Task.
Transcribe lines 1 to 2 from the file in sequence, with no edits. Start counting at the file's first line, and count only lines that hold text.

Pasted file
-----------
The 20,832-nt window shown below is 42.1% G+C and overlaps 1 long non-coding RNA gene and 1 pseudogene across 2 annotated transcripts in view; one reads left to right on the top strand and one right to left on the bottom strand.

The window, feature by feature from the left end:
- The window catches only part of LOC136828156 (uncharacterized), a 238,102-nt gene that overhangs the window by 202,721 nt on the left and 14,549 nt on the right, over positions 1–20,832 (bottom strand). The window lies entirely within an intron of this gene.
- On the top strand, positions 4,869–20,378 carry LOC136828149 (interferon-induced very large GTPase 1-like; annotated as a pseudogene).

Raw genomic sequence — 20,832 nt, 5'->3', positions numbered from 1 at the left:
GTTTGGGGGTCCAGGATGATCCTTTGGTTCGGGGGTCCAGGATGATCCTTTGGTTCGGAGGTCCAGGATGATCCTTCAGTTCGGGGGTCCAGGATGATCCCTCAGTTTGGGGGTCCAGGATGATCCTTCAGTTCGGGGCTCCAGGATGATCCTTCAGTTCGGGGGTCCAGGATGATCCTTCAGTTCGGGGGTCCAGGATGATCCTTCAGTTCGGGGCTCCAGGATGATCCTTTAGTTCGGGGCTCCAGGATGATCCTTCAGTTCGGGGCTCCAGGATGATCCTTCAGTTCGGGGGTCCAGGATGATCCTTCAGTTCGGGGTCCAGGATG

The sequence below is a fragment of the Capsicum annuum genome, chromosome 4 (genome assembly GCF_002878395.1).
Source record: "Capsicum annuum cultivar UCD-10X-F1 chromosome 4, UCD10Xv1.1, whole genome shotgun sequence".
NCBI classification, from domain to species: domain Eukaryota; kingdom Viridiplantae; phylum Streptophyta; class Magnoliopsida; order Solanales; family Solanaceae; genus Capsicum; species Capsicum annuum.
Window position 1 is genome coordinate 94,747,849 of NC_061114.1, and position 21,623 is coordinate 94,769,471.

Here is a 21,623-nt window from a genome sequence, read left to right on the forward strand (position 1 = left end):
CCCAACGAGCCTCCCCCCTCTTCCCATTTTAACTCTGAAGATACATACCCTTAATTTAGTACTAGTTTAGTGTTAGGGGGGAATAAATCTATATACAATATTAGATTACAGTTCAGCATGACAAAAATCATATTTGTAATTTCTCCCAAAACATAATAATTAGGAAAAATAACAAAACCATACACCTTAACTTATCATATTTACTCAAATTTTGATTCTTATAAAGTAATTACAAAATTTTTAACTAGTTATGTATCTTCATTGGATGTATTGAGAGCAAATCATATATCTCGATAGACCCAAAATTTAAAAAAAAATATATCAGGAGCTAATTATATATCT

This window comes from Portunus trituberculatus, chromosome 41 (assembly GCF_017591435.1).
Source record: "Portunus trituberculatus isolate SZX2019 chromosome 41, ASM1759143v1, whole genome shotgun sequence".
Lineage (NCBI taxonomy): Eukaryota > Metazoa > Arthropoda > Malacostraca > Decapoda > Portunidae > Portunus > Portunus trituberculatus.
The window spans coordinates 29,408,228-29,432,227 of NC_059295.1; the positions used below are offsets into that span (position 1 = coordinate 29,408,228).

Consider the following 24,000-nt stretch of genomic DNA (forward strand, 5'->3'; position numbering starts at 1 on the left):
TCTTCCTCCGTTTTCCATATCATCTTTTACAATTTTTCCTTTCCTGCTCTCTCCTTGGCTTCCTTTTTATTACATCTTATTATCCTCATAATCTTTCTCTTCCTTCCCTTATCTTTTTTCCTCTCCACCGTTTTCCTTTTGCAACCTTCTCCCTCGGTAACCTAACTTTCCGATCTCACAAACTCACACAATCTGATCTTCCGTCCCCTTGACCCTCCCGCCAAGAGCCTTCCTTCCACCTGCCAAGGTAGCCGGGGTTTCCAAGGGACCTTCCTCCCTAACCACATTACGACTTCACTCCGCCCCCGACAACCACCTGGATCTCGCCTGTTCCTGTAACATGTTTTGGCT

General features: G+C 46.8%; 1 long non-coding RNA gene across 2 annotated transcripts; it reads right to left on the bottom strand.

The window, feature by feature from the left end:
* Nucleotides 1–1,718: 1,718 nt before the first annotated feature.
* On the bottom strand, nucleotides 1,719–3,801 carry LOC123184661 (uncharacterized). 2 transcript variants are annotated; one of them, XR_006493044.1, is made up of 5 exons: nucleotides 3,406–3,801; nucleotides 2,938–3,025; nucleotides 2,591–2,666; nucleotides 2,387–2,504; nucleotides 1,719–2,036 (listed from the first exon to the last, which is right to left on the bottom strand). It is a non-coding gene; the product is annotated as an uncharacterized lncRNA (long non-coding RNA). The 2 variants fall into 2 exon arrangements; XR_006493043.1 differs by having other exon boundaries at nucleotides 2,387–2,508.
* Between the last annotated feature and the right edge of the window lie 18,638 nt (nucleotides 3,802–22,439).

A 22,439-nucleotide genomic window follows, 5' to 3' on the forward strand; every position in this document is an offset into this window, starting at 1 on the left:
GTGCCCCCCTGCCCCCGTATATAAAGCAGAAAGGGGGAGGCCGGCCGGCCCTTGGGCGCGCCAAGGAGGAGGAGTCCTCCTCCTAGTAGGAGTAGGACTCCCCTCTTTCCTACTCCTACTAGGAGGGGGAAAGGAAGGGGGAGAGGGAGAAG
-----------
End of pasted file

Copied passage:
The 20,832-nt window shown below is 42.1% G+C and overlaps 1 long non-coding RNA gene and 1 pseudogene across 2 annotated transcripts in view; one reads left to right on the top strand and one right to left on the bottom strand.

The window, feature by feature from the left end: